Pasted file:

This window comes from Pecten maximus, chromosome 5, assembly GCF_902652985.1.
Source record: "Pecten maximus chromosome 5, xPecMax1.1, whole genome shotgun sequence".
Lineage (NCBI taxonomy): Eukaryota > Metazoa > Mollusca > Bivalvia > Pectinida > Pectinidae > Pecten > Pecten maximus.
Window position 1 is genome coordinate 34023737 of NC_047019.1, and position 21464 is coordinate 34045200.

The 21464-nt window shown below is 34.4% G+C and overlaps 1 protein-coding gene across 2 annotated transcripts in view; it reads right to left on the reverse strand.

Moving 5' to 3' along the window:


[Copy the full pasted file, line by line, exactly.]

This window comes from Pecten maximus, chromosome 5, assembly GCF_902652985.1.
Source record: "Pecten maximus chromosome 5, xPecMax1.1, whole genome shotgun sequence".
Lineage (NCBI taxonomy): Eukaryota > Metazoa > Mollusca > Bivalvia > Pectinida > Pectinidae > Pecten > Pecten maximus.
Window position 1 is genome coordinate 34023737 of NC_047019.1, and position 21464 is coordinate 34045200.

The 21464-nt window shown below is 34.4% G+C and overlaps 1 protein-coding gene across 2 annotated transcripts in view; it reads right to left on the reverse strand.

Moving 5' to 3' along the window: